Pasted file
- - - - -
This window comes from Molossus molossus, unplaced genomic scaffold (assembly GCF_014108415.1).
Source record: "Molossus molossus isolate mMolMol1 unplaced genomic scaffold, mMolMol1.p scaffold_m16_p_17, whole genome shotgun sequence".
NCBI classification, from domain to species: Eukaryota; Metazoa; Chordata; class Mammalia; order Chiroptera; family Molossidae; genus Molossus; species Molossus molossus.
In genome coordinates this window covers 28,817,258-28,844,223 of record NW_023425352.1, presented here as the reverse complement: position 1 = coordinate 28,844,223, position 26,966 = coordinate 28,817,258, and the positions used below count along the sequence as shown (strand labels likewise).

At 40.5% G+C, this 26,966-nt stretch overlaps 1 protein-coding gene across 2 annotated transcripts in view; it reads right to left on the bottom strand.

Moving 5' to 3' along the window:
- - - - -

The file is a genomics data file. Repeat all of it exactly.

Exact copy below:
This window comes from Molossus molossus, unplaced genomic scaffold (assembly GCF_014108415.1).
Source record: "Molossus molossus isolate mMolMol1 unplaced genomic scaffold, mMolMol1.p scaffold_m16_p_17, whole genome shotgun sequence".
NCBI classification, from domain to species: Eukaryota; Metazoa; Chordata; class Mammalia; order Chiroptera; family Molossidae; genus Molossus; species Molossus molossus.
In genome coordinates this window covers 28,817,258-28,844,223 of record NW_023425352.1, presented here as the reverse complement: position 1 = coordinate 28,844,223, position 26,966 = coordinate 28,817,258, and the positions used below count along the sequence as shown (strand labels likewise).

At 40.5% G+C, this 26,966-nt stretch overlaps 1 protein-coding gene across 2 annotated transcripts in view; it reads right to left on the bottom strand.

Moving 5' to 3' along the window: